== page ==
On all of these models, fast-charge capability adds hundreds of dollars to the cost of the vehicle—and some weight—but in many cases, that added flexibility makes it worthwhile. DC fast chargers have the potential to make tremendous improvements in the usability of electric vehicles—allowing us to occasionally do more daily driving, or help ease the range anxiety surrounding the need for unexpected, additional errands.
Large-scale projects—and aspirations
AeroVironment DC fast chargerEnlarge Photo
As part of the EV Project, which was started in October of 2009, under a Department of Energy award announced in August of 2009. ECOtality and other charging companies have been covering the cost of chargers—including rapid chargers, and up to $1,200 per installation—in exchange for access to their charging data. And so far, the project has collected 13 million miles of data.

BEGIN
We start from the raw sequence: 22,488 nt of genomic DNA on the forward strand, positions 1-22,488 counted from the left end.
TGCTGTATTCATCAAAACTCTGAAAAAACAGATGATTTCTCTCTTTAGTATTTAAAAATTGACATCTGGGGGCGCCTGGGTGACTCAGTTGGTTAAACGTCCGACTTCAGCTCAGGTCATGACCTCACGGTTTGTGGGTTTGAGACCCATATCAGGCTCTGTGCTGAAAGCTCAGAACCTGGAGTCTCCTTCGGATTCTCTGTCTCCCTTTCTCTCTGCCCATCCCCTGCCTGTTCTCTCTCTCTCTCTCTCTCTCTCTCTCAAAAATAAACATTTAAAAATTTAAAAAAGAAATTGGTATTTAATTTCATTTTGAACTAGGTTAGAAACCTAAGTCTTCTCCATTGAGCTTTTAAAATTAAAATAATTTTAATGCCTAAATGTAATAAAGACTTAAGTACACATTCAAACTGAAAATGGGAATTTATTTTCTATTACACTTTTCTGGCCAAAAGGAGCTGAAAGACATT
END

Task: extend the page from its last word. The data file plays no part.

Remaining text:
ECOtality has been keeping an eye on how it can make its fast-charging stations profitable, or on the track to profitability, after the EV Project ends later this year. “Looking ahead, we tried to accommodate two standards,” said Karner, pointing to the two connectors that are part of its Blink DC fast charger. And that might mean adding a different quick-charge connector when the SAE coalition (which created the J-1772 connector standard) decides to introduce its own standard.
Also needed before fast-chargers are installed in many more places—like in the East Coast, which is currently devoid of them—is a way for charger companies and businesses to profit in some way from the service.
“Free charging is not a sustainable thing,” said Karner, “Companies aren't going to put in money for chargers if there's no return for it.”